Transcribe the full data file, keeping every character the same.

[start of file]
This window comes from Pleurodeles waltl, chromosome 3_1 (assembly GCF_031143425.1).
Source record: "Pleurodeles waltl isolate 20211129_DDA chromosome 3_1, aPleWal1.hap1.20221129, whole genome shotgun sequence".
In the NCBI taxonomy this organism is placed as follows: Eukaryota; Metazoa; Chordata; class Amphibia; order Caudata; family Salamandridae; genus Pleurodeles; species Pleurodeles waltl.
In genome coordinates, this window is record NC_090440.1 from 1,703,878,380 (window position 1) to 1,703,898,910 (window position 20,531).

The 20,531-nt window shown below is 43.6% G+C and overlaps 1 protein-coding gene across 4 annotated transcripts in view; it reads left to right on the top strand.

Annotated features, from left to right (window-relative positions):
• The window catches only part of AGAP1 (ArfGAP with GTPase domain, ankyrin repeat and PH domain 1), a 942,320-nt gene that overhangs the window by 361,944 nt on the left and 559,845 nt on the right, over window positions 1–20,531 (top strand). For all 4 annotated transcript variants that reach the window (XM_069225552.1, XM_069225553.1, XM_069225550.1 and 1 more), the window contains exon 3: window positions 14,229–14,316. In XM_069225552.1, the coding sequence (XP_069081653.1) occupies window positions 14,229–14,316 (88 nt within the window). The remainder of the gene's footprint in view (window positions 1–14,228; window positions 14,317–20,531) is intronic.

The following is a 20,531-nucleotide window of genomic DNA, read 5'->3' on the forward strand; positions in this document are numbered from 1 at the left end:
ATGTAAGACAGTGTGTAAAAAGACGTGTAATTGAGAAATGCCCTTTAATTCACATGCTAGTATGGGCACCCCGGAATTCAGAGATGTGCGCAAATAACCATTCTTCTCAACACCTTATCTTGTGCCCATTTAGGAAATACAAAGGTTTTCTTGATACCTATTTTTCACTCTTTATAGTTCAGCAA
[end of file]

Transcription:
This window comes from Pleurodeles waltl, chromosome 3_1 (assembly GCF_031143425.1).
Source record: "Pleurodeles waltl isolate 20211129_DDA chromosome 3_1, aPleWal1.hap1.20221129, whole genome shotgun sequence".
In the NCBI taxonomy this organism is placed as follows: Eukaryota; Metazoa; Chordata; class Amphibia; order Caudata; family Salamandridae; genus Pleurodeles; species Pleurodeles waltl.
In genome coordinates, this window is record NC_090440.1 from 1,703,878,380 (window position 1) to 1,703,898,910 (window position 20,531).

The 20,531-nt window shown below is 43.6% G+C and overlaps 1 protein-coding gene across 4 annotated transcripts in view; it reads left to right on the top strand.

Annotated features, from left to right (window-relative positions):
• The window catches only part of AGAP1 (ArfGAP with GTPase domain, ankyrin repeat and PH domain 1), a 942,320-nt gene that overhangs the window by 361,944 nt on the left and 559,845 nt on the right, over window positions 1–20,531 (top strand). For all 4 annotated transcript variants that reach the window (XM_069225552.1, XM_069225553.1, XM_069225550.1 and 1 more), the window contains exon 3: window positions 14,229–14,316. In XM_069225552.1, the coding sequence (XP_069081653.1) occupies window positions 14,229–14,316 (88 nt within the window). The remainder of the gene's footprint in view (window positions 1–14,228; window positions 14,317–20,531) is intronic.

The following is a 20,531-nucleotide window of genomic DNA, read 5'->3' on the forward strand; positions in this document are numbered from 1 at the left end:
ATGTAAGACAGTGTGTAAAAAGACGTGTAATTGAGAAATGCCCTTTAATTCACATGCTAGTATGGGCACCCCGGAATTCAGAGATGTGCGCAAATAACCATTCTTCTCAACACCTTATCTTGTGCCCATTTAGGAAATACAAAGGTTTTCTTGATACCTATTTTTCACTCTTTATAGTTCAGCAA